"The wandering wolf of Oregon" may have finally found his mate. 

This animal, designated OR-7, has been traveling alone on a journey of more than 3,000 miles. In September 2011, he left his pack in northeastern Oregon, and traveled across the Cascade Range. Reaching California three months later, he became the first wolf seen in the Golden State since 1924. 

As wildlife biologists tracked the animal, a fan base developed on the Internet for the wolf. Now, it appears the solitary animal may be settling down with a mate. 

Trail cameras in the Rogue River-Siskiyou National Forest between Oregon and California spotted a black female wolf in the same area as OR-7. 

"This information is not definitive, but it is likely that this new wolf and OR7 have paired up. More localized GPS collar data from OR7 is an indicator that they may have denned. If that is correct, they would be rearing pups at this time of year," John Stephenson, wolf biologist for the U.S. Fish and Wildlife Service, said

Wildlife researchers want to wait before taking photographs of young pups, so they do not disturb the young animals. If the animals have paired up and successfully breed, biologists believe pictures of the wolf puppies may be available in June or July. At that point, the newborn canines would be just one month old.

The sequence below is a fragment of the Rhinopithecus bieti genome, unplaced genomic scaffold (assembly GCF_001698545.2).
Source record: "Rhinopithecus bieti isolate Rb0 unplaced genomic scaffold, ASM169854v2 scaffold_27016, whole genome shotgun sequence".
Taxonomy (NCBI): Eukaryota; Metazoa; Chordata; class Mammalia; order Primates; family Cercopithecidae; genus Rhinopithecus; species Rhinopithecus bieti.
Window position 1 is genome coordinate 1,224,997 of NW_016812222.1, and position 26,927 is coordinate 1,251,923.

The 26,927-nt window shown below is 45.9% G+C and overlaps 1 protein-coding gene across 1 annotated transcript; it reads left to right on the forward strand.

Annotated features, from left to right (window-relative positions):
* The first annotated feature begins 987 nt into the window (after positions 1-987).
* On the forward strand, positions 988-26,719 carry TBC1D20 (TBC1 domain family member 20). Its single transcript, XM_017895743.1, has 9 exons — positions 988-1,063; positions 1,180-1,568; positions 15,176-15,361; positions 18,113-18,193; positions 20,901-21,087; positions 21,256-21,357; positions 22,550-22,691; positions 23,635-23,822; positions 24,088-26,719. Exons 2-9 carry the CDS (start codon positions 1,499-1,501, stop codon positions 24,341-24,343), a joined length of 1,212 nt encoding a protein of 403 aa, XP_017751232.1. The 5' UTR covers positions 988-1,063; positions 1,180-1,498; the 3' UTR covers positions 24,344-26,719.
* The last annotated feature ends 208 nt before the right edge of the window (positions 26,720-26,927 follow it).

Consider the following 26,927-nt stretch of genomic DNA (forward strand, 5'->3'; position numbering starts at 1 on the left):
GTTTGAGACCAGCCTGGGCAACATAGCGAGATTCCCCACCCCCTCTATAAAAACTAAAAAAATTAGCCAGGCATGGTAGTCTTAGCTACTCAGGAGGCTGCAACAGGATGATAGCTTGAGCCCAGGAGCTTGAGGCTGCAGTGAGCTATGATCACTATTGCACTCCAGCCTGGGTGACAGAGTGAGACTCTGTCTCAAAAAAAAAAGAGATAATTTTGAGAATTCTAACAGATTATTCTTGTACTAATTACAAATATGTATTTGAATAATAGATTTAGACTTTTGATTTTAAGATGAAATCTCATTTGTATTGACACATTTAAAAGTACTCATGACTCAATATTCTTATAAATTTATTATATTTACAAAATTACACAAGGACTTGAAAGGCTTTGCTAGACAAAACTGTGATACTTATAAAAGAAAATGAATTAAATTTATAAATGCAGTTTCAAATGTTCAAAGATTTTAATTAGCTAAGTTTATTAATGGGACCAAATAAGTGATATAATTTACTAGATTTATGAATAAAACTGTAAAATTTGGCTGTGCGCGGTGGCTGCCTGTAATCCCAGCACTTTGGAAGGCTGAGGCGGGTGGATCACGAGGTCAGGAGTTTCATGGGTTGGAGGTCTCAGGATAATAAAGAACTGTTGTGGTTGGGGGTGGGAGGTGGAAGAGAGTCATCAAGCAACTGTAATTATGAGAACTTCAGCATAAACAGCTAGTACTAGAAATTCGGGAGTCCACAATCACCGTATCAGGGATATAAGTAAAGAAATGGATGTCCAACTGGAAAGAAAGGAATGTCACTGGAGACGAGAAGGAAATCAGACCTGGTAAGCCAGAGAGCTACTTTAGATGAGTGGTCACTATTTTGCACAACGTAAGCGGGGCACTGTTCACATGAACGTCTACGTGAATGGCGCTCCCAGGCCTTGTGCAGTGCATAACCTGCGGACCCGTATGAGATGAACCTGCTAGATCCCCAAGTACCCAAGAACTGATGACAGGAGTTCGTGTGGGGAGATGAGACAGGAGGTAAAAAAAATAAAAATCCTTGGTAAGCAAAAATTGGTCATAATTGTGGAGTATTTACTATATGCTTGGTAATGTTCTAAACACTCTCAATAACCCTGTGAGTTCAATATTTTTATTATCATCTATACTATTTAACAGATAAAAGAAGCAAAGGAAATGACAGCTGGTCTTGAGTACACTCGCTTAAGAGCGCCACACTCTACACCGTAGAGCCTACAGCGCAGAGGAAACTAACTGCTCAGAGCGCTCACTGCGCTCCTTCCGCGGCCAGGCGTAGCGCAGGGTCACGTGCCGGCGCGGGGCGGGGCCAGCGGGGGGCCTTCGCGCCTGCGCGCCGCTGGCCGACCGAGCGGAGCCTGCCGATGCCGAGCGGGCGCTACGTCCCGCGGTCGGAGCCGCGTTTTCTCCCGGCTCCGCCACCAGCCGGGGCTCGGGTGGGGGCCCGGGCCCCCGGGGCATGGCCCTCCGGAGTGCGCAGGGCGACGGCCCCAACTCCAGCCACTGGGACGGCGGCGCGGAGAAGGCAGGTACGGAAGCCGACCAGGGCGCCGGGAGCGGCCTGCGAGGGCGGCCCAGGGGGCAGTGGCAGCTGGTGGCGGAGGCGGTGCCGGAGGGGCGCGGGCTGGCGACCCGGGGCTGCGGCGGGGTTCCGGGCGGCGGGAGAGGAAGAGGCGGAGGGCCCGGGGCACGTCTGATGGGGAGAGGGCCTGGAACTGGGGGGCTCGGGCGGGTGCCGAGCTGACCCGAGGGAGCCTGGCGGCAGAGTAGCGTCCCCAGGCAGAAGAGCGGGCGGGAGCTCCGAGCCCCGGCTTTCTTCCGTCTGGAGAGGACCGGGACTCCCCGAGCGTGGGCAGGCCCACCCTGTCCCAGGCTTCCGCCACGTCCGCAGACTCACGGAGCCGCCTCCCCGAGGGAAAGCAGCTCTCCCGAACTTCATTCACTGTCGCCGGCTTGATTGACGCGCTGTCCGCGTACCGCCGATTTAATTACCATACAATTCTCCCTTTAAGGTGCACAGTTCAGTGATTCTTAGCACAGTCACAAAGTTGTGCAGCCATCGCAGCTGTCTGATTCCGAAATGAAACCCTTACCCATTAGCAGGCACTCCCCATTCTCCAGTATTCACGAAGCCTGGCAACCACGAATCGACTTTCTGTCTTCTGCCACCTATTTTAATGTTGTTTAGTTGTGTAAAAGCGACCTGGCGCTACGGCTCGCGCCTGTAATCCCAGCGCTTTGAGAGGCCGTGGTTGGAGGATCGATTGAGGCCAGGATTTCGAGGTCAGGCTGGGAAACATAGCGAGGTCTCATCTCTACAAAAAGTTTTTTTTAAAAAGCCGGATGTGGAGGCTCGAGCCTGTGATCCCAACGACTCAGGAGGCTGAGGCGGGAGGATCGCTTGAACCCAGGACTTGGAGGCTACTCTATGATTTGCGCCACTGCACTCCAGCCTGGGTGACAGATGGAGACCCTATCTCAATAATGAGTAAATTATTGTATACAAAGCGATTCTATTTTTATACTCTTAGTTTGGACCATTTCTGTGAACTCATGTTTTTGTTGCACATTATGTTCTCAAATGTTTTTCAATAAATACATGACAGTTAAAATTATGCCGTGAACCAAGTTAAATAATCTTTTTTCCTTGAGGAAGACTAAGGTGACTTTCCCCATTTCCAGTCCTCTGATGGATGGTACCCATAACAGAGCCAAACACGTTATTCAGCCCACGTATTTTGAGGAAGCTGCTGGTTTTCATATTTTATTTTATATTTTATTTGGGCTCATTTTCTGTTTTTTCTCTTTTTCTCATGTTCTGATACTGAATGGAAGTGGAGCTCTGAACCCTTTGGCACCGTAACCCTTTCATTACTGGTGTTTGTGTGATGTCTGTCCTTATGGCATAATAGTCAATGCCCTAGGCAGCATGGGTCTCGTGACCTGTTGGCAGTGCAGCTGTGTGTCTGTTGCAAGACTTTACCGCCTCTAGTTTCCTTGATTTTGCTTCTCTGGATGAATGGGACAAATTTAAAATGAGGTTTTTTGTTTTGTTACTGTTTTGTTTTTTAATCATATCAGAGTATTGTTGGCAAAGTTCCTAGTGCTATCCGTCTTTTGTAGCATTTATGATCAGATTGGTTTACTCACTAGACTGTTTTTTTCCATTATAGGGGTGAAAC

Any puppies born to the pair would be the first wolves born in the Oregon Cascades in almost 100 years. 

Of 64 wolves known to live in Oregon, nearly all live in the northeastern corner of the Beaver State. The male wolf was born there in April 2009, and was collared with a GPS transmitter in February 2011. Since March 2013, OR7 has spent his time roaming around the southwest Cascades. 

Oregon Wild, a conservation group, held a contest for children to give the wolf a more interesting name than his official designation. Young people voted to name him "Journey," in honor of his long trek. Wolves will sometimes leave their packs in the wild in search of mates. The Huffington Post wrote the animal may be the world's most famous wolf. 

"OR-7's story is as much about humans as it is wolves. Most American's treasure wildlife and our natural heritage, and the odyssey of OR-7 demonstrates that when we honor those values, great things are possible," Rob Klavins, Northeast Oregon Field Coordinator for Oregon Wild, said

A photo sequence taken in May 2014 of OR7 in the wild is available online. 

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